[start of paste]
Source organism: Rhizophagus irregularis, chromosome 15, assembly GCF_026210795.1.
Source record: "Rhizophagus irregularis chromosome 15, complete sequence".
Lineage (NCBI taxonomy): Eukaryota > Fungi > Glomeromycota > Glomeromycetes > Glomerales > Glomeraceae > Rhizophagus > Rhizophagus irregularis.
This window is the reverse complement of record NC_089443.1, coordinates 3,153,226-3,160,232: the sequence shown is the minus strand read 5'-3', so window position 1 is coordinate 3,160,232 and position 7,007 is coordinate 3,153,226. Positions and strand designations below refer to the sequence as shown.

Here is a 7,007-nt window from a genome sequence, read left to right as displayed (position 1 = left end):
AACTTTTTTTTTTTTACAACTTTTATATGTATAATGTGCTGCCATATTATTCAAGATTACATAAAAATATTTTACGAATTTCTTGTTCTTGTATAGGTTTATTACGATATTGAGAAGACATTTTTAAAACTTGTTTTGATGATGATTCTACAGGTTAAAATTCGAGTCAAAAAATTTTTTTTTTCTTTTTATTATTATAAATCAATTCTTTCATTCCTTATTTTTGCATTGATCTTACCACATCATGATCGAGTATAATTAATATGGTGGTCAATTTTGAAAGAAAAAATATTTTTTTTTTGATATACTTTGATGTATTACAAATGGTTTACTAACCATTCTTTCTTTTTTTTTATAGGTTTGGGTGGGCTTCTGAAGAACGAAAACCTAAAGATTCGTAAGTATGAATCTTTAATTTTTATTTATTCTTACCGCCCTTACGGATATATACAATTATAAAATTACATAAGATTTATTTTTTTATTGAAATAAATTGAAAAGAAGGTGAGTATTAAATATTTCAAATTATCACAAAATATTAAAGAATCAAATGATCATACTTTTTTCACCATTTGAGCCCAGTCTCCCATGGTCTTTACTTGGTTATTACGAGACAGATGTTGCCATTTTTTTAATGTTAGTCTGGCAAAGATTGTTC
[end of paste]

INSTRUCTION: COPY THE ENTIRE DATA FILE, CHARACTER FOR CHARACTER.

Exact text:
Source organism: Rhizophagus irregularis, chromosome 15, assembly GCF_026210795.1.
Source record: "Rhizophagus irregularis chromosome 15, complete sequence".
Lineage (NCBI taxonomy): Eukaryota > Fungi > Glomeromycota > Glomeromycetes > Glomerales > Glomeraceae > Rhizophagus > Rhizophagus irregularis.
This window is the reverse complement of record NC_089443.1, coordinates 3,153,226-3,160,232: the sequence shown is the minus strand read 5'-3', so window position 1 is coordinate 3,160,232 and position 7,007 is coordinate 3,153,226. Positions and strand designations below refer to the sequence as shown.

Here is a 7,007-nt window from a genome sequence, read left to right as displayed (position 1 = left end):
AACTTTTTTTTTTTTACAACTTTTATATGTATAATGTGCTGCCATATTATTCAAGATTACATAAAAATATTTTACGAATTTCTTGTTCTTGTATAGGTTTATTACGATATTGAGAAGACATTTTTAAAACTTGTTTTGATGATGATTCTACAGGTTAAAATTCGAGTCAAAAAATTTTTTTTTTCTTTTTATTATTATAAATCAATTCTTTCATTCCTTATTTTTGCATTGATCTTACCACATCATGATCGAGTATAATTAATATGGTGGTCAATTTTGAAAGAAAAAATATTTTTTTTTTGATATACTTTGATGTATTACAAATGGTTTACTAACCATTCTTTCTTTTTTTTTATAGGTTTGGGTGGGCTTCTGAAGAACGAAAACCTAAAGATTCGTAAGTATGAATCTTTAATTTTTATTTATTCTTACCGCCCTTACGGATATATACAATTATAAAATTACATAAGATTTATTTTTTTATTGAAATAAATTGAAAAGAAGGTGAGTATTAAATATTTCAAATTATCACAAAATATTAAAGAATCAAATGATCATACTTTTTTCACCATTTGAGCCCAGTCTCCCATGGTCTTTACTTGGTTATTACGAGACAGATGTTGCCATTTTTTTAATGTTAGTCTGGCAAAGATTGTTC